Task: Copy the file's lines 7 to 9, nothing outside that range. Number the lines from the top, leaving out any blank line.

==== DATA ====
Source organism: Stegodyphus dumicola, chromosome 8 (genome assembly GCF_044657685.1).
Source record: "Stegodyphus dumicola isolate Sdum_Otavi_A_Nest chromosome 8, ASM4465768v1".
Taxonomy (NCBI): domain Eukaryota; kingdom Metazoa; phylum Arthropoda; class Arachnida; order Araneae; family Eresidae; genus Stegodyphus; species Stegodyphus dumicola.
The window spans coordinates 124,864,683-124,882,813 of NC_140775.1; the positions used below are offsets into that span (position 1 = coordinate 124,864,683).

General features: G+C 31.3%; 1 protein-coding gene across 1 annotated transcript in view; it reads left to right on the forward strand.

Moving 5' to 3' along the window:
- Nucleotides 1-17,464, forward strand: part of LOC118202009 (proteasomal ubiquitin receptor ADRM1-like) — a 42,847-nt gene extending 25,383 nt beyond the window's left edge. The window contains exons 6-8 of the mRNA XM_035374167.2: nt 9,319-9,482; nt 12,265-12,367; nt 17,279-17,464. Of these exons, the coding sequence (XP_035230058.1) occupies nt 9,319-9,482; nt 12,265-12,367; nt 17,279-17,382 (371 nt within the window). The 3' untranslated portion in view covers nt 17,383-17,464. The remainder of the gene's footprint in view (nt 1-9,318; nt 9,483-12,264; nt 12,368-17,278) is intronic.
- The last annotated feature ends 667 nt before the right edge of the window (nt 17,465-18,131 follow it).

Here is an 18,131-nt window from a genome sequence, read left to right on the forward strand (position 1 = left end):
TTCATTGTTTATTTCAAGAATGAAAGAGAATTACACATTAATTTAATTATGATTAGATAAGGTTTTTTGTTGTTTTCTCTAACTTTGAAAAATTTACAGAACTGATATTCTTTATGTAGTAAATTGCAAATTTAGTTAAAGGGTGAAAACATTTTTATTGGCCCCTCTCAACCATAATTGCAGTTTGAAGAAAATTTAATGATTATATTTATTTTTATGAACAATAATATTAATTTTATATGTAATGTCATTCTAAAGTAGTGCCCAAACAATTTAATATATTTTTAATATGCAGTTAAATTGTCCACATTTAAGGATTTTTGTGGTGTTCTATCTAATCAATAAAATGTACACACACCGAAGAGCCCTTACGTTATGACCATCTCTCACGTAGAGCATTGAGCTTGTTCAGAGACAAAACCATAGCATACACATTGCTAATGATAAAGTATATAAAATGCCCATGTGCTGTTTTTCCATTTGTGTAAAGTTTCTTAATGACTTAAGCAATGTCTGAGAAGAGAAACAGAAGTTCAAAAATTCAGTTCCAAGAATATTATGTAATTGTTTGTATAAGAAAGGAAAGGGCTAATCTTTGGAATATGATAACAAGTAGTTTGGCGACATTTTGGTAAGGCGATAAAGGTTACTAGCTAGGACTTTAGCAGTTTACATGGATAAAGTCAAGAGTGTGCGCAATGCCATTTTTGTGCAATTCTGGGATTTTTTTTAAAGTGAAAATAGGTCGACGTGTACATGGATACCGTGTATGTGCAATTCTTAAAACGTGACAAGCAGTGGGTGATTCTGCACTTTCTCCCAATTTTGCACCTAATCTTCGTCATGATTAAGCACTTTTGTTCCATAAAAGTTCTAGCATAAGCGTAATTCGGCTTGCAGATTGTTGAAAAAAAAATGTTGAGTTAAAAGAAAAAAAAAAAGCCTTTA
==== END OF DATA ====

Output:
- Nucleotides 1-17,464, forward strand: part of LOC118202009 (proteasomal ubiquitin receptor ADRM1-like) — a 42,847-nt gene extending 25,383 nt beyond the window's left edge. The window contains exons 6-8 of the mRNA XM_035374167.2: nt 9,319-9,482; nt 12,265-12,367; nt 17,279-17,464. Of these exons, the coding sequence (XP_035230058.1) occupies nt 9,319-9,482; nt 12,265-12,367; nt 17,279-17,382 (371 nt within the window). The 3' untranslated portion in view covers nt 17,383-17,464. The remainder of the gene's footprint in view (nt 1-9,318; nt 9,483-12,264; nt 12,368-17,278) is intronic.
- The last annotated feature ends 667 nt before the right edge of the window (nt 17,465-18,131 follow it).

Here is an 18,131-nt window from a genome sequence, read left to right on the forward strand (position 1 = left end):